Estimates suggest that the digital skills gap is currently costing the UK economy around £63bn per year in potential GDP, writes Sara Donnelly of Social Tech Communications.
London tech Week kicked off on 13 June, and on the opening day, tech minister Chris Philp unveiled the new UK digital strategy, with the latest data revealing the UK has overtaken China for investment in tech startups.
Combine this with a booming proptech industry, and recent figures which show that over 80% of all jobs advertised in the UK now require digital skills, and it really is an employees’ market.
This is a very real problem for many tech businesses that rely on knowledgeable talent to deliver their growth and innovation ambitions. From conversations I’ve had with founders and leaders, it’s clear that recruitment is one of the main issues keeping them up at night.
So what can proptech businesses do in order to attract and retain good tech people at a time when they are in record-high demand?
Establishing and communicating a strong employer brand is key.
What is an ‘employer brand’?
This is your reputation as an employer and as a place to work. It’s the culture you create for your people and it’s your values as both a leader and a leadership team.
Why is an employer brand important?
It’s never been easier to find reviews of companies from current and former employees – and many job seekers already know this. As part of their job search, many will seek out those reviews. Consequently, if your reputation as an employer is not where it should be, then the chances of top talent being attracted to your company is at risk.
How can you establish a strong employer brand?
1. Know who you are and what you stand for
Spend some time delving deep inside your business to explore:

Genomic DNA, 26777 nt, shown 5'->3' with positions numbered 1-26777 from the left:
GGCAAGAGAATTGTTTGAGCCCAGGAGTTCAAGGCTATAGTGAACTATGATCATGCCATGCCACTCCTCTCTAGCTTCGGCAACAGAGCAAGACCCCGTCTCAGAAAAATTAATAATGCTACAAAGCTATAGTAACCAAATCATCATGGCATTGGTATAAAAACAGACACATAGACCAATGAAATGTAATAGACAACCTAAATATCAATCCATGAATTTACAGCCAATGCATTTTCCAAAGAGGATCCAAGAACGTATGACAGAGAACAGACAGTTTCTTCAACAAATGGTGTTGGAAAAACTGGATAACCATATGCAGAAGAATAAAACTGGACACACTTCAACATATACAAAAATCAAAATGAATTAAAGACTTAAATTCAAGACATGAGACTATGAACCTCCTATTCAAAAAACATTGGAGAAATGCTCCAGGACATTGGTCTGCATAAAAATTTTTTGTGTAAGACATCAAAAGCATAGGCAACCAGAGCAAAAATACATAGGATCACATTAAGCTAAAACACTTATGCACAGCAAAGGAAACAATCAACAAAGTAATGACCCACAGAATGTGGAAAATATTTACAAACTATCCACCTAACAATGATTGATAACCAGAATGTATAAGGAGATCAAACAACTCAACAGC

- What’s your unique proposition?
- What makes you different?
- What are your values?
- What does your culture look like?
By defining all of this, you’ll understand the types of people you want to attract and who would be attracted to you.
It’s also worthwhile speaking with current employees, and reviewing exit interviews from those that have left, to get a feel for what it’s like to work for your business. It can sometimes make for difficult reading, but it is only when you’re armed with grassroots intelligence and opinion that you’ll truly be able to make an impact on your people and establish a competitive and attractive employer brand
2. Develop an authentic employer brand proposition
Now you have a deeper understanding of who you are, what you stand for and what your current and former teams think, you should develop a formal employer brand proposition in conjunction with your HR team. This is the promise you are making to current and potential employees about the type of business you are and the impact you want to make on the world, together.
- Your and your team’s passions: what do they want from an employer and how are you providing that?
- What clients will they get the opportunity to work with and what does that say about you?
- What investments do you make in learning and development?
- Where do you stand on equality, diversity and inclusion?
- What commitments do you make to the environment?
- How do you ensure your staff are happy?
- What does your leadership look like?
3. Deliver regular internal communications
Often your strongest ambassadors are your employees. As such, it’s important to invest in a strong internal communications programme that will keep them engaged and empower them to feel their views and contributions are valued. Tactics could include:
- Conducting regular staff satisfaction surveys and acting on them
- Employee newsletters
- Celebrating successes and achievements
- Team away days/socials
- Regular open forums with CEO and senior leaders
4. Invest in external PR and communications campaigns
Investing in a consistent external PR campaign is critical, not just for attracting customers, but also top talent. It’s a business’s opportunity to tell its story, to announce its key milestones and to reveal its top successes. It’s also a chance for its key spokespeople to build a profile for themselves, which in turn will enable potential candidates to see the type of person they could be working for.
5. Be aligned in all communications and be true to who you are
While your employer brand is the face of the business aimed at your people, it should always be completely aligned with your overall business narrative. If your employer brand focuses on being an ‘ethical place to work’, but then your client base includes the oil and tobacco industries for example, then you’re not aligned.
Consistency is key and your current and potential staff need to believe wholeheartedly that what you promise in your employer brand proposition is reflected in the reality of working with you. Being authentic and credible is vital if you want to win the race for securing top tech talent.
Sara Donnelly is director at Social Tech Communications